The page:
Security researcher Patrick Wardle has just shared a minute-long video clip showing a major flaw in Apple’s latest privacy protection implementations in macOS Mojave bypassing which allows access to protected files and other sensitive user data, including address book information (via BleepingComputer).
Wardle was able to access the confidential user contacts via an unprivileged app, meaning that it did not run with administrator permissions.
“I found a trivial, albeit 100% reliable flaw in their implementation,” he said while adding that it allows a malicious or untrusted app to bypass the new security mechanism and access the sensitive details without authorization.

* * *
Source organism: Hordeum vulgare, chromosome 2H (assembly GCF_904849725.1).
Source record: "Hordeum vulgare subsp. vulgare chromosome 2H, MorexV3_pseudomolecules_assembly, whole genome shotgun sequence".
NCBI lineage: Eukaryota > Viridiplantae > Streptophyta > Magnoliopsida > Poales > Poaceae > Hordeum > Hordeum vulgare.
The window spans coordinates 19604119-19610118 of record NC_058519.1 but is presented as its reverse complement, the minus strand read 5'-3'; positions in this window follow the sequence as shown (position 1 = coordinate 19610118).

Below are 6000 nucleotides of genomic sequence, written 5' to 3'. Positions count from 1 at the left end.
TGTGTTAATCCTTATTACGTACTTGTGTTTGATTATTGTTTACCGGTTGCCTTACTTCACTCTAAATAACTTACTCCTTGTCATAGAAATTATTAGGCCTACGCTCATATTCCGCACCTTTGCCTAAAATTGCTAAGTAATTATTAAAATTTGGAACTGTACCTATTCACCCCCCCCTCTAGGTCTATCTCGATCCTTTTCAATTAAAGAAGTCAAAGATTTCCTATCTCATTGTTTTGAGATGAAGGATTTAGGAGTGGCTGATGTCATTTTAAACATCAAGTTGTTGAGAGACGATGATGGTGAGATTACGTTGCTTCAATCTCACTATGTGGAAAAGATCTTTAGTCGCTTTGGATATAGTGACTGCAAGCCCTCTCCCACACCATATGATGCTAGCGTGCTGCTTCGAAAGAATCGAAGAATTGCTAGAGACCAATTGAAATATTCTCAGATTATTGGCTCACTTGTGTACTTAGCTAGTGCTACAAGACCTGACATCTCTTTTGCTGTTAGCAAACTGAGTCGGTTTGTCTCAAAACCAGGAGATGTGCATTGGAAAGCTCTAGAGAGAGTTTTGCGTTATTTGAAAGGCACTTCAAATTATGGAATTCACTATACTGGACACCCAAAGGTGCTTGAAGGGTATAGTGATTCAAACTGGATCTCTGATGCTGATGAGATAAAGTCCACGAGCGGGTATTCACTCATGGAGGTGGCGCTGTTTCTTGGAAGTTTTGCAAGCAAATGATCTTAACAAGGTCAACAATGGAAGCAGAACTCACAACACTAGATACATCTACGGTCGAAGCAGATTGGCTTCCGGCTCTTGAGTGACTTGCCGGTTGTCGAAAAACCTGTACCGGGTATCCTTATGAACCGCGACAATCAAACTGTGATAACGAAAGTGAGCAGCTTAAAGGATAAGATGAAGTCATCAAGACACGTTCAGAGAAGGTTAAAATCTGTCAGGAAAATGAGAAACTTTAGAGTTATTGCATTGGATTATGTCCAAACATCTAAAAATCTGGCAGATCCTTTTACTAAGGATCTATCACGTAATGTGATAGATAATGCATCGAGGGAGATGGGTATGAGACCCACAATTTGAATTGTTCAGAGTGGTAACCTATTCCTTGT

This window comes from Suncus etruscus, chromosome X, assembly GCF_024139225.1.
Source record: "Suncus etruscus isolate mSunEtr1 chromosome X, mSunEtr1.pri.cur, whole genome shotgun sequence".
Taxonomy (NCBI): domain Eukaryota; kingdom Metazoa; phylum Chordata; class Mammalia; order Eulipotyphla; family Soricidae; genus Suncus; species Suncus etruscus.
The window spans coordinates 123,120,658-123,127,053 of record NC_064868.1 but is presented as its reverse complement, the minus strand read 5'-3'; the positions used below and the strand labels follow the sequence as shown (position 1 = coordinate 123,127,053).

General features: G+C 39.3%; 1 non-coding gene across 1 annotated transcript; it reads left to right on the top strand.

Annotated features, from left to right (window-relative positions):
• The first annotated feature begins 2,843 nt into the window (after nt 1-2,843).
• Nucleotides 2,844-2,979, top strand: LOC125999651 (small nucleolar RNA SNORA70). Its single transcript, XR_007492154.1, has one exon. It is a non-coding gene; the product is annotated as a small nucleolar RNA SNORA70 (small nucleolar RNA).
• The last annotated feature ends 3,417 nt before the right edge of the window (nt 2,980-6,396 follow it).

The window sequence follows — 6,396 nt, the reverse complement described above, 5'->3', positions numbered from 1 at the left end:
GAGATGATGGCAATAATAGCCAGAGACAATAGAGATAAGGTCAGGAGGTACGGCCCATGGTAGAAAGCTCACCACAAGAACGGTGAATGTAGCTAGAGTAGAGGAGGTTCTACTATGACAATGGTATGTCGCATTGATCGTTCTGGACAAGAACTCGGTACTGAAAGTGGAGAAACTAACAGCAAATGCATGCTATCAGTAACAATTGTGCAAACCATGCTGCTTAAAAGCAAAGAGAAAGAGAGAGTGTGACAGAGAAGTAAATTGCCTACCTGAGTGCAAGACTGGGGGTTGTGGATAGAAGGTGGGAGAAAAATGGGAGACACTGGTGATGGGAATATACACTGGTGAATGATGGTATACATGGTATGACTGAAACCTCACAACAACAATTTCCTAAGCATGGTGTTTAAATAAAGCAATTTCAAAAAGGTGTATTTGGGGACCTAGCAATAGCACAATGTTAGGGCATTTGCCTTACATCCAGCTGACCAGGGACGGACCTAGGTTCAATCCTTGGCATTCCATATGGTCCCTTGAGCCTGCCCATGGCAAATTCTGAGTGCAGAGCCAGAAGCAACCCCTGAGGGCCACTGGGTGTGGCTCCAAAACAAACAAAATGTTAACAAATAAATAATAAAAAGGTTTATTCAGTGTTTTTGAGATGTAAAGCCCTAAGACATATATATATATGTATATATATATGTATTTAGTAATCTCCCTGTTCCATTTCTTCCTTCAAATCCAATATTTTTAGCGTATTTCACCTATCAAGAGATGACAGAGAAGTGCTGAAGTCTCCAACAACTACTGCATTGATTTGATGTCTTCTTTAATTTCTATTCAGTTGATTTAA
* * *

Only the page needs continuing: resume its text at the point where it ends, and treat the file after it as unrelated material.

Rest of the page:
Wardle also said that the bypass however does not work with all of Mojave’s new privacy protection features and also does not affect hardware-based components like the webcam.
The researcher said that he’s holding the technical details until his upcoming Mac Security conference that he’s organizing in Maui, Hawaii, in November. In the demo video below, Wardle tries to copy the contents of the address book and denies the operation when the operating system asks for permission.
He then runs an unprivileged app that allows him to copy the address book data to the desktop and provides access to the few entries he added for demo purposes.
Apple has not yet issued any comment regarding the matter. In the meantime, check out the video embedded below and share your thoughts in the comments section.